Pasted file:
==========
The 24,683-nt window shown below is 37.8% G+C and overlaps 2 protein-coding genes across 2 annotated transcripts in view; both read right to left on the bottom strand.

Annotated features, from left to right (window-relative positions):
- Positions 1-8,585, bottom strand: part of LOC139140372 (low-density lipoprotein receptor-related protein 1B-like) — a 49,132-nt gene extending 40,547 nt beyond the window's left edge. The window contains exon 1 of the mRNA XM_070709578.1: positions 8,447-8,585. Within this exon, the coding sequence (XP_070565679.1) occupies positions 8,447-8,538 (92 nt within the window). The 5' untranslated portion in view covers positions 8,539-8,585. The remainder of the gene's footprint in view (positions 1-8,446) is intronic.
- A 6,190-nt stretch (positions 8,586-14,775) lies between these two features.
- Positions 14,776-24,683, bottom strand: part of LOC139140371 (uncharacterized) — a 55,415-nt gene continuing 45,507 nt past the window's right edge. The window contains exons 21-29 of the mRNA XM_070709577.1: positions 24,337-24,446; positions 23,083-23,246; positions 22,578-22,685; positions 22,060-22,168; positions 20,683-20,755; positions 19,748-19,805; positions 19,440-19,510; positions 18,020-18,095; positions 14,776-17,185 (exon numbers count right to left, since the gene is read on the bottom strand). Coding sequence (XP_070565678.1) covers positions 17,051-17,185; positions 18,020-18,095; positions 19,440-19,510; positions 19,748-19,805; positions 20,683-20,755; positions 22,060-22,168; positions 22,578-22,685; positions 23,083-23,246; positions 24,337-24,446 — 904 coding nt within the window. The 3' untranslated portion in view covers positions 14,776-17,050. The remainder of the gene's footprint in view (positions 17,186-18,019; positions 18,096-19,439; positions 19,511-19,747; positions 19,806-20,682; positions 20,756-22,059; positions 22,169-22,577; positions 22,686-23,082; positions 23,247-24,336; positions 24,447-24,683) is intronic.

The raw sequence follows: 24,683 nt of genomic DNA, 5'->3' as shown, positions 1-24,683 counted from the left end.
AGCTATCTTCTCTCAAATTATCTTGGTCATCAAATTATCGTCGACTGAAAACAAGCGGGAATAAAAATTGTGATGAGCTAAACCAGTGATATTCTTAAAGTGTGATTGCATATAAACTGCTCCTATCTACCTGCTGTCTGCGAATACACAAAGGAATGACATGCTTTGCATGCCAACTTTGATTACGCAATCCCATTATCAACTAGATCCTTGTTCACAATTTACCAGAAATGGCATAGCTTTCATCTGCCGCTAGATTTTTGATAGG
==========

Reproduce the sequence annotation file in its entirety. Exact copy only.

The 24,683-nt window shown below is 37.8% G+C and overlaps 2 protein-coding genes across 2 annotated transcripts in view; both read right to left on the bottom strand.

Annotated features, from left to right (window-relative positions):
- Positions 1-8,585, bottom strand: part of LOC139140372 (low-density lipoprotein receptor-related protein 1B-like) — a 49,132-nt gene extending 40,547 nt beyond the window's left edge. The window contains exon 1 of the mRNA XM_070709578.1: positions 8,447-8,585. Within this exon, the coding sequence (XP_070565679.1) occupies positions 8,447-8,538 (92 nt within the window). The 5' untranslated portion in view covers positions 8,539-8,585. The remainder of the gene's footprint in view (positions 1-8,446) is intronic.
- A 6,190-nt stretch (positions 8,586-14,775) lies between these two features.
- Positions 14,776-24,683, bottom strand: part of LOC139140371 (uncharacterized) — a 55,415-nt gene continuing 45,507 nt past the window's right edge. The window contains exons 21-29 of the mRNA XM_070709577.1: positions 24,337-24,446; positions 23,083-23,246; positions 22,578-22,685; positions 22,060-22,168; positions 20,683-20,755; positions 19,748-19,805; positions 19,440-19,510; positions 18,020-18,095; positions 14,776-17,185 (exon numbers count right to left, since the gene is read on the bottom strand). Coding sequence (XP_070565678.1) covers positions 17,051-17,185; positions 18,020-18,095; positions 19,440-19,510; positions 19,748-19,805; positions 20,683-20,755; positions 22,060-22,168; positions 22,578-22,685; positions 23,083-23,246; positions 24,337-24,446 — 904 coding nt within the window. The 3' untranslated portion in view covers positions 14,776-17,050. The remainder of the gene's footprint in view (positions 17,186-18,019; positions 18,096-19,439; positions 19,511-19,747; positions 19,806-20,682; positions 20,756-22,059; positions 22,169-22,577; positions 22,686-23,082; positions 23,247-24,336; positions 24,447-24,683) is intronic.

The raw sequence follows: 24,683 nt of genomic DNA, 5'->3' as shown, positions 1-24,683 counted from the left end.
AGCTATCTTCTCTCAAATTATCTTGGTCATCAAATTATCGTCGACTGAAAACAAGCGGGAATAAAAATTGTGATGAGCTAAACCAGTGATATTCTTAAAGTGTGATTGCATATAAACTGCTCCTATCTACCTGCTGTCTGCGAATACACAAAGGAATGACATGCTTTGCATGCCAACTTTGATTACGCAATCCCATTATCAACTAGATCCTTGTTCACAATTTACCAGAAATGGCATAGCTTTCATCTGCCGCTAGATTTTTGATAGG